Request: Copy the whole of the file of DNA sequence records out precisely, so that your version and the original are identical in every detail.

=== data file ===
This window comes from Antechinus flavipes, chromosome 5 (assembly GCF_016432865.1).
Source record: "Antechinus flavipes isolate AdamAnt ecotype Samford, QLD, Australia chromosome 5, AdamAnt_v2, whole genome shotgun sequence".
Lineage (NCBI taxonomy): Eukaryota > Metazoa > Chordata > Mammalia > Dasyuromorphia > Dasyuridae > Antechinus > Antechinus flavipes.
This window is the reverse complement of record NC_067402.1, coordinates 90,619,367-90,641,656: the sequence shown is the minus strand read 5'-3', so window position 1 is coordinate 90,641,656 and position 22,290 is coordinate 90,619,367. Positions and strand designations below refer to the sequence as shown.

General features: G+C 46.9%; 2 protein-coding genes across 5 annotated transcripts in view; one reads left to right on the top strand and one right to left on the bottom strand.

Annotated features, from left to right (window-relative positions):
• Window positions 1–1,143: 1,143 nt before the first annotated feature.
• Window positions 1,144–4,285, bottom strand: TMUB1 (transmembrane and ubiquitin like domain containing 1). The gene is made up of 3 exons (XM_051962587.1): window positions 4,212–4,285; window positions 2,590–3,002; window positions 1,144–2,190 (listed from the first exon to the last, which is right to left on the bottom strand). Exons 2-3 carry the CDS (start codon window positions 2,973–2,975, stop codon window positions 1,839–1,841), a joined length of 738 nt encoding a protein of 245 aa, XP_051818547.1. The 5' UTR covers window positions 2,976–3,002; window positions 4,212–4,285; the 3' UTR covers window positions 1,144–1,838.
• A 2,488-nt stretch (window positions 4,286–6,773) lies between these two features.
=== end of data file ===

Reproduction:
This window comes from Antechinus flavipes, chromosome 5 (assembly GCF_016432865.1).
Source record: "Antechinus flavipes isolate AdamAnt ecotype Samford, QLD, Australia chromosome 5, AdamAnt_v2, whole genome shotgun sequence".
Lineage (NCBI taxonomy): Eukaryota > Metazoa > Chordata > Mammalia > Dasyuromorphia > Dasyuridae > Antechinus > Antechinus flavipes.
This window is the reverse complement of record NC_067402.1, coordinates 90,619,367-90,641,656: the sequence shown is the minus strand read 5'-3', so window position 1 is coordinate 90,641,656 and position 22,290 is coordinate 90,619,367. Positions and strand designations below refer to the sequence as shown.

General features: G+C 46.9%; 2 protein-coding genes across 5 annotated transcripts in view; one reads left to right on the top strand and one right to left on the bottom strand.

Annotated features, from left to right (window-relative positions):
• Window positions 1–1,143: 1,143 nt before the first annotated feature.
• Window positions 1,144–4,285, bottom strand: TMUB1 (transmembrane and ubiquitin like domain containing 1). The gene is made up of 3 exons (XM_051962587.1): window positions 4,212–4,285; window positions 2,590–3,002; window positions 1,144–2,190 (listed from the first exon to the last, which is right to left on the bottom strand). Exons 2-3 carry the CDS (start codon window positions 2,973–2,975, stop codon window positions 1,839–1,841), a joined length of 738 nt encoding a protein of 245 aa, XP_051818547.1. The 5' UTR covers window positions 2,976–3,002; window positions 4,212–4,285; the 3' UTR covers window positions 1,144–1,838.
• A 2,488-nt stretch (window positions 4,286–6,773) lies between these two features.